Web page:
• Admiral

  • Related content

The major downside of the AED4675QY is its long cycle times. And we mean long: Two hours for a mixed load of laundry. This Admiral also has some design issues, like a lint trap that's hard to remove. But overall, if you're looking for a cheap, no nonsense dryer and you don't mind waiting for your clothes to finish, you've come to the right place.

It's simplicity itself, Watson

The AED4675YQ has no frills, no steam, no LCD screens, and no aspirational dreams. Look between that cycle dial and the start button, and you'll find nothing but a void of white.

But sometimes, simplicity can get in the way of performance. For instance, this Admiral will operate if the door is open ajar, so be sure to close it firmly before pushing the start button. The door also sticks and can be difficult to open. The lint trap is on top of the machine, so be careful when you pull out the trap, lest lint fly everywhere.

It gets your clothes dry


Be careful when pulling out the lint trap, it opens up into the room so lint might go flying everywhere.

What else do you want? On the manufacturer-recommended Energy Preferred cycle, set to High Heat, the Admiral took around two hours. It did get our test laundry completely dry, but the cycle didn't have to take that long—our load was a victim of overdrying. The maximum temperature of the the high heat cycles went above and beyond what the damage threshold of many fabrics. The same story goes for the Energy Preferred cycle on the Low Heat setting as well. Even though it still got hot, it's this dryer's safest cycle for delicates.

It may seem like the Admiral AED4675YQ did a great job drying comforters. After two hours on More Dry set at High Heat, our test comforters came out almost entirely dry. But most dryers take an hour to get a comforter halfway dry. This Admiral just doubles the cycle time for a better dry.

Related content

Probably what surprised us the most were the Time Dry cycles. The Twenty Minute Time Dry cycle got a 4 lb. load completely dry in 30 minutes. It also stayed within our temperature thresholds. This is a rare case in which it maybe better to rely on a dryer's timer rather than its sensor.

For in-depth performance information, please visit the Science Page.


The Admiral has plenty of space to work on.

Let's get down to business

The Admiral AED4675QY is machine that has no frills and focuses on drying. For larger loads, it does this by ramping up the temperature and taking a long time.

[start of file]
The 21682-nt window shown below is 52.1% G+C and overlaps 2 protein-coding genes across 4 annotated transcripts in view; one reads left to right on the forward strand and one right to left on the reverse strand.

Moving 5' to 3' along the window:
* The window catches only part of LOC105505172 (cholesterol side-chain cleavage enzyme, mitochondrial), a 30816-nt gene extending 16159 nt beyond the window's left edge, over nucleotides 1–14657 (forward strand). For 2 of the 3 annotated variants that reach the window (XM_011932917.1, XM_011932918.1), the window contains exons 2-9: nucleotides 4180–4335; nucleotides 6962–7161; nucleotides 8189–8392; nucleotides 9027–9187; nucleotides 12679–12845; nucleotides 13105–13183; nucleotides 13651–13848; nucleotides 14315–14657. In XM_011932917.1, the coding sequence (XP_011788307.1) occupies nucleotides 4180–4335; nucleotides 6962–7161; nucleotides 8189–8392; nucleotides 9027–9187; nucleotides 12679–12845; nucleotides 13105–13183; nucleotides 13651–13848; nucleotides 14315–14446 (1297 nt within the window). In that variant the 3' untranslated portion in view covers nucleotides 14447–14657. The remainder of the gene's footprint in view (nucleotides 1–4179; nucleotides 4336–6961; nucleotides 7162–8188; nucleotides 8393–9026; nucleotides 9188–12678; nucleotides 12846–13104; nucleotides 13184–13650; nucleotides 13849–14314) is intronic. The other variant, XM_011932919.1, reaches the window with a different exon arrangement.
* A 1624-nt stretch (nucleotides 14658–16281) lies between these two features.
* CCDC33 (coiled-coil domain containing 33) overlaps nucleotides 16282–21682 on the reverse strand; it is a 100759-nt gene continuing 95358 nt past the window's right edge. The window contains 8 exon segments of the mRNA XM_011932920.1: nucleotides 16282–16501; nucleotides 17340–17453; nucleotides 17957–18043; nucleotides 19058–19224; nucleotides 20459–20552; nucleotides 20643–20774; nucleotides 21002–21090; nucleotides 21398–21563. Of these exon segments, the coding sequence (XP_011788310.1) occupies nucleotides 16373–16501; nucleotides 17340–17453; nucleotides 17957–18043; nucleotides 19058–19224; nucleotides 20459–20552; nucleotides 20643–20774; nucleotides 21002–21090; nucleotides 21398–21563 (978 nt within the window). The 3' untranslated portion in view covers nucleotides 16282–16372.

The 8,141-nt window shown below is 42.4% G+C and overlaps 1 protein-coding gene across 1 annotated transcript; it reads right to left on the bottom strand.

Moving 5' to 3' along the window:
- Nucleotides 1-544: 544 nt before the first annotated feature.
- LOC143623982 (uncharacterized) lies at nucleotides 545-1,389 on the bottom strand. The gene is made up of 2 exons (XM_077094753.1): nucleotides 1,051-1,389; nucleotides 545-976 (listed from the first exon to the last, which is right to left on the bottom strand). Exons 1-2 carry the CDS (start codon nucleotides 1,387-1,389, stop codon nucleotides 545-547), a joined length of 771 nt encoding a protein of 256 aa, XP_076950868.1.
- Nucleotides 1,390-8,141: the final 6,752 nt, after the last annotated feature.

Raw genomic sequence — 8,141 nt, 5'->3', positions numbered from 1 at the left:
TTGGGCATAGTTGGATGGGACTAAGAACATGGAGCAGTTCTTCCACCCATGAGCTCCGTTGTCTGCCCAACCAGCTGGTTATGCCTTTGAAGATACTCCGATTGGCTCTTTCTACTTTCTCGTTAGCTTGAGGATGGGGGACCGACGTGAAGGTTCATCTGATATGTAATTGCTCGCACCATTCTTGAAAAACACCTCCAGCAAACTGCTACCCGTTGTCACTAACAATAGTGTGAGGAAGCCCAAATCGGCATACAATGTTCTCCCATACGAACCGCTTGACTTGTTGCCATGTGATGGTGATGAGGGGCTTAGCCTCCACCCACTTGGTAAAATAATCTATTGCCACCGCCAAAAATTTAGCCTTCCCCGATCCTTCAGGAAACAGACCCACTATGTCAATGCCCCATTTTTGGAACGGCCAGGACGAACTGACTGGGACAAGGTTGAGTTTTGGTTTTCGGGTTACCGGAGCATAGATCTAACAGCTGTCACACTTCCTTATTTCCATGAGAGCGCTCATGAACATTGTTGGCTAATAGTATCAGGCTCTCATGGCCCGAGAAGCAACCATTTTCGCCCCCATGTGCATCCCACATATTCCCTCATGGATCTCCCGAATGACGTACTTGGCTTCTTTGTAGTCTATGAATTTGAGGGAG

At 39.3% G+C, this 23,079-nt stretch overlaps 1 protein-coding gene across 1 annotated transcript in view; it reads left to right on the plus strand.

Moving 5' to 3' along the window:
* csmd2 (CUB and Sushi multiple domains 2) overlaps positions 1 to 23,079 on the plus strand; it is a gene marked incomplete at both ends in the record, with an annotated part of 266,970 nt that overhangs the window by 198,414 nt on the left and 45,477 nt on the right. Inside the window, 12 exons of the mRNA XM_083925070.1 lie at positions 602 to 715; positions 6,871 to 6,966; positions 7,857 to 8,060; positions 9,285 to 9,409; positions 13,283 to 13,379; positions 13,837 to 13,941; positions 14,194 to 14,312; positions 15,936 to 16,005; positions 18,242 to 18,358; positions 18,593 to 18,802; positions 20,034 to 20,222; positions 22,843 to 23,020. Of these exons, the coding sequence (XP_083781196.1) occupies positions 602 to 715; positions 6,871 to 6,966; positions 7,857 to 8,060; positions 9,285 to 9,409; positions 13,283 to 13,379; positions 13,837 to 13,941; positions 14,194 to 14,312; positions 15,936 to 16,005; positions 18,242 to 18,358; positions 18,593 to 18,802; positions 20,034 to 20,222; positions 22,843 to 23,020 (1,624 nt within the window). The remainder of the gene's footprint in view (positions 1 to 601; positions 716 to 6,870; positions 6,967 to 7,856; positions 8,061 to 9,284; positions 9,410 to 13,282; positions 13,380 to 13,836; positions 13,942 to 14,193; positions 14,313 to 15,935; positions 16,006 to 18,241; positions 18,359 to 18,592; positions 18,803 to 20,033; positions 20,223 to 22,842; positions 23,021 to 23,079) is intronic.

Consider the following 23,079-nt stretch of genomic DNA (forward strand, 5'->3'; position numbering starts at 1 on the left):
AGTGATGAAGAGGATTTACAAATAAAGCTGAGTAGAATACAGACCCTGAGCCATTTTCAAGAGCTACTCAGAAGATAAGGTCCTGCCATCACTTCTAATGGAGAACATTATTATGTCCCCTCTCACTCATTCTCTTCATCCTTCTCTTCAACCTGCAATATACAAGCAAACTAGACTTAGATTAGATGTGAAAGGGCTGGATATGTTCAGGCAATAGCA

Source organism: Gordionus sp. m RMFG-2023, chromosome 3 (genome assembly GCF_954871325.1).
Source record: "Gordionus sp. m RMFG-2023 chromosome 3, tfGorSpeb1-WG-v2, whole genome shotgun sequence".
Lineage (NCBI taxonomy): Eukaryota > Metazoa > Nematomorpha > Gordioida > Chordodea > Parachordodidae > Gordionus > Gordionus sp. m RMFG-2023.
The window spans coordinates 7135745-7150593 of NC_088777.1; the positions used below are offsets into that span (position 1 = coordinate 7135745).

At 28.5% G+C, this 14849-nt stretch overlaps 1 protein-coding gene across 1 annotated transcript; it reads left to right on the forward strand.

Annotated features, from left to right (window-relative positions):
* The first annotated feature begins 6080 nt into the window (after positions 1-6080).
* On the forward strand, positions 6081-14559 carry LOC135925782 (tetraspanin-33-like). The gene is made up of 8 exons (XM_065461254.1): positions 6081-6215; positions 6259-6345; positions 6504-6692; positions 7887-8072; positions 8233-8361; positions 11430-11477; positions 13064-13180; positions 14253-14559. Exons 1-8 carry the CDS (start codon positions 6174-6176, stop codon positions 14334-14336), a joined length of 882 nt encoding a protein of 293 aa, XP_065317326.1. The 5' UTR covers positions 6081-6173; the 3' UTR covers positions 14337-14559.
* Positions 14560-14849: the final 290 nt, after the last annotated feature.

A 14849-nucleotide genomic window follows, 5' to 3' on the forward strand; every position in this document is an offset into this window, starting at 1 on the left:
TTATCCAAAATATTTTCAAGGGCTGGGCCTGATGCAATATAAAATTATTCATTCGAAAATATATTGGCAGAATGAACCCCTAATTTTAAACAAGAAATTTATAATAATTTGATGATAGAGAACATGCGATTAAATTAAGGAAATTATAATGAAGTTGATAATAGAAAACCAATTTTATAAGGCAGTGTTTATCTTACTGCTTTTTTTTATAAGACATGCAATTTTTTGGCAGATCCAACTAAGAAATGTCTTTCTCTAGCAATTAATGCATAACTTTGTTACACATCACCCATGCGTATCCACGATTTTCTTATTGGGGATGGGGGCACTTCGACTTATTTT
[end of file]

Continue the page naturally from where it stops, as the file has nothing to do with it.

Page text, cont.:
You can't do any task quickly, cheaply, and well. So this Admiral chose to do it well and on the cheap. Sale prices are as low as $450, making it one of the most affordable dryers on the market. If you're looking for a dryer that just works, this Admiral may be for you.

In our appliance testing labs, we use hard data to frame our reviews. With dryers, it's all about the ability to remove moisture from the laundry without damaging it. So we place sensors in the dryer during each test to measure the temperature and humidity inside the drum.

The Normal and Delicate cycle tests involve wetting an approximately eight-pound load to 1.7 times its weight. These loads are placed in their respective cycles with temperature and humidity sensors.

For mixed loads we decided to stick to Energy Preferred on High Heat. On average, this cycle took an hour and forty-five minutes. It also reached temperatures north of 160°F. That's hot enough to really take a toll on your clothes. So although the test laundry came out completely dry, it might not be an ideal cycle.

The Admiral AED4675YQ toned it down for our Delicates test. We found that Energy Preferred on Low Heat is the most gentle cycle. Our sensors picked up a high temperature of 146.1°F. That's still too hot for delicate fabrics, but more manageable than other settings. And it still got clothes bone dry.
Since the Admiral has no dedicated Quick cycle, we chose the Twenty Minute Time Dry cycle–it being the shortest cycle available on the AED4675YQ. Oddly enough, the Twenty Minute Time Dry took roughly 30 minutes. Max temperature remained at a tolerable 138°F, and clothes got pretty close to dry.

A Bulky test utilizes a comforter wetted to 1.5 times its weight. For this test, we set the Admiral to More Dry on High Heat. Compared to high-end dryers, this is where the Admiral showed a lack of subtlety. After two hours, our test comforters came out 87% dry. Many dryers will struggle to even get to the 50% mark. Unsurprisingly, the AED4675YQ did this by raising the temperature to an astoundingly hot 188°F.

Meet the tester

Jonathan Chan

Jonathan Chan

Lab Manager


Jonathan Chan currently serves as the Lab Manager at Reviewed. If you clean with it, it's likely that Jon oversees its testing. Since joining the Reviewed in 2012, Jon has helped launch the company's efforts in reviewing laptops, vacuums, and outdoor gear. He thinks he's a pretty big deal. In the pursuit of data, he's plunged his hands into freezing cold water, consented to be literally dragged through the mud, and watched paint dry. Jon demands you have a nice day.

See all of Jonathan Chan's reviews

Checking our work.

We use standardized and scientific testing methods to scrutinize every product and provide you with objectively accurate results. If you’ve found different results in your own research, email us and we’ll compare notes. If it looks substantial, we’ll gladly re-test a product to try and reproduce these results. After all, peer reviews are a critical part of any scientific process.

Shoot us an email